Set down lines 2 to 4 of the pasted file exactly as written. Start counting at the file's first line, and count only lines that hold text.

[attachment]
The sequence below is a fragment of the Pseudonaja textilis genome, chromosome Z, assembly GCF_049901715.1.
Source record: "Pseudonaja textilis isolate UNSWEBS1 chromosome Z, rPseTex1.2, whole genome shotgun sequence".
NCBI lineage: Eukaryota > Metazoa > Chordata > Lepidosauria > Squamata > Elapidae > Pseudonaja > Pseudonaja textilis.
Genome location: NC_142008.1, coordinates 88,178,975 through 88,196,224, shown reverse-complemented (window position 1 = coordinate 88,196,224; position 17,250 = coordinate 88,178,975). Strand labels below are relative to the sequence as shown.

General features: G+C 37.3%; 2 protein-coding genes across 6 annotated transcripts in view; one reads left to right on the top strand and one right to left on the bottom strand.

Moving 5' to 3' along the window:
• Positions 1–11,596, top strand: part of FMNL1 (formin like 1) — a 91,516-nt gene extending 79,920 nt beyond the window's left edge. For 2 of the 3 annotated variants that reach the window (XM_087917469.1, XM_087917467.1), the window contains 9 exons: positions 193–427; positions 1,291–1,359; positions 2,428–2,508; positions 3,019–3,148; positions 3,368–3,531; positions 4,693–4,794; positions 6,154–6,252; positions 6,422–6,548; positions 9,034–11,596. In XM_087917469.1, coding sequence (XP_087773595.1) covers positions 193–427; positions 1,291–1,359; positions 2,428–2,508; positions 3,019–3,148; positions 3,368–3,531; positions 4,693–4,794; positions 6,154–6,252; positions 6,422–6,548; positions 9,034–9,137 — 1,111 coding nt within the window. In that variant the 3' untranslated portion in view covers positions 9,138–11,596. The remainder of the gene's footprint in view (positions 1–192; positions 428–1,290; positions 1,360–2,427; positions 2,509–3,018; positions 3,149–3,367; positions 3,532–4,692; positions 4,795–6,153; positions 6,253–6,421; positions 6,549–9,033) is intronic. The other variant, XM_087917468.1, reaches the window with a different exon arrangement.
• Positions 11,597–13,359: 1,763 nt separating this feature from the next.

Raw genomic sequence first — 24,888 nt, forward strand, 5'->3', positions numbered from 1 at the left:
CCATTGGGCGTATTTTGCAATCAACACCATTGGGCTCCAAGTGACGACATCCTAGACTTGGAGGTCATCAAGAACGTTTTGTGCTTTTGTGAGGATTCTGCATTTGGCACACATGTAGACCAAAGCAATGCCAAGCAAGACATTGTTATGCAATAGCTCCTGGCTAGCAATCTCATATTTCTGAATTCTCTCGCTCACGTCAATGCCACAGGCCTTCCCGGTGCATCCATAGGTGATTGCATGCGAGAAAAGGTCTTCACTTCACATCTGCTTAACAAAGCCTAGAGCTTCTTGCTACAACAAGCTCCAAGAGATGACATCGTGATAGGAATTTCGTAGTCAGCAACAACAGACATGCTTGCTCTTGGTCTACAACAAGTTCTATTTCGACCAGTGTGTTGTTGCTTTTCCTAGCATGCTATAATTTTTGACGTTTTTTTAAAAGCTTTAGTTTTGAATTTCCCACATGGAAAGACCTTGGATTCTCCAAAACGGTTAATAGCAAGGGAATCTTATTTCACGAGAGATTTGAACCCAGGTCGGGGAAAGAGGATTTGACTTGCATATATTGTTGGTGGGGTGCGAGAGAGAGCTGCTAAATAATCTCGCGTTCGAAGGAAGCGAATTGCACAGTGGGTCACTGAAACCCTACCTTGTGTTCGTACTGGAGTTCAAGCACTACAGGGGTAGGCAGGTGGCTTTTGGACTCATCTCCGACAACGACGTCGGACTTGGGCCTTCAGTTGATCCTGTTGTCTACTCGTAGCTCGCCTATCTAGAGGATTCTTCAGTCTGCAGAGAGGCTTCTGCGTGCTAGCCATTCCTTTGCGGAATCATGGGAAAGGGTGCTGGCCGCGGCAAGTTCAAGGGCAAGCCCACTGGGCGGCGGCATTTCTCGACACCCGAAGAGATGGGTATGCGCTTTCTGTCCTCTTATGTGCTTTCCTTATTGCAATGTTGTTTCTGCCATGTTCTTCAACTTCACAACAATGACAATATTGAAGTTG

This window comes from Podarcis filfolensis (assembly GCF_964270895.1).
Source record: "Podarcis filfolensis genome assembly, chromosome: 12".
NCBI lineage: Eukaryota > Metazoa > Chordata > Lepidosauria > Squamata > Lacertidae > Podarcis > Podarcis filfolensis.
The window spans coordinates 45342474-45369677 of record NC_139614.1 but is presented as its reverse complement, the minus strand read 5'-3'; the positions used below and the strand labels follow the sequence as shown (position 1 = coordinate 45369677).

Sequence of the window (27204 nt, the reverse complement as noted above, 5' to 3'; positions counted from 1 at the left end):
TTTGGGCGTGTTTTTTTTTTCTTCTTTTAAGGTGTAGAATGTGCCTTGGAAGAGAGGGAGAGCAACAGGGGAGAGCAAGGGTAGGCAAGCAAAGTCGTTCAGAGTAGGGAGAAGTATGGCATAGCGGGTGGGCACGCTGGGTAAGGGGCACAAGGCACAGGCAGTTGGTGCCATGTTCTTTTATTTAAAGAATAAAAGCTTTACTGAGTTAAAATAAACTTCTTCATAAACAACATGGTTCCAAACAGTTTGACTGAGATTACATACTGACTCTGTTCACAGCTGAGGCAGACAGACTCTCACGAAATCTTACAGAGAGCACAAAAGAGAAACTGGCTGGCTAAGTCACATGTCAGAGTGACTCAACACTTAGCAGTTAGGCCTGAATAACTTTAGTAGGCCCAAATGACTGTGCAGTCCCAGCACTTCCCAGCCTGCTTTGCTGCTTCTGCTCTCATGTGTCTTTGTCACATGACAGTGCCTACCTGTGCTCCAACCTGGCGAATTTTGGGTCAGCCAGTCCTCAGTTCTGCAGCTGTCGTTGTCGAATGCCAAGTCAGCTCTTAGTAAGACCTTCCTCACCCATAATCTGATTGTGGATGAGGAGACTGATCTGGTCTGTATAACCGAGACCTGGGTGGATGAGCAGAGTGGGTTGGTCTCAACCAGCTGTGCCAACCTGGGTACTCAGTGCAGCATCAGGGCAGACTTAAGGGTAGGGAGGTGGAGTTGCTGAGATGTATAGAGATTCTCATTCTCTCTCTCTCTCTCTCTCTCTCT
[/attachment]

Source record: "Pseudonaja textilis isolate UNSWEBS1 chromosome Z, rPseTex1.2, whole genome shotgun sequence".
NCBI lineage: Eukaryota > Metazoa > Chordata > Lepidosauria > Squamata > Elapidae > Pseudonaja > Pseudonaja textilis.
Genome location: NC_142008.1, coordinates 88,178,975 through 88,196,224, shown reverse-complemented (window position 1 = coordinate 88,196,224; position 17,250 = coordinate 88,178,975). Strand labels below are relative to the sequence as shown.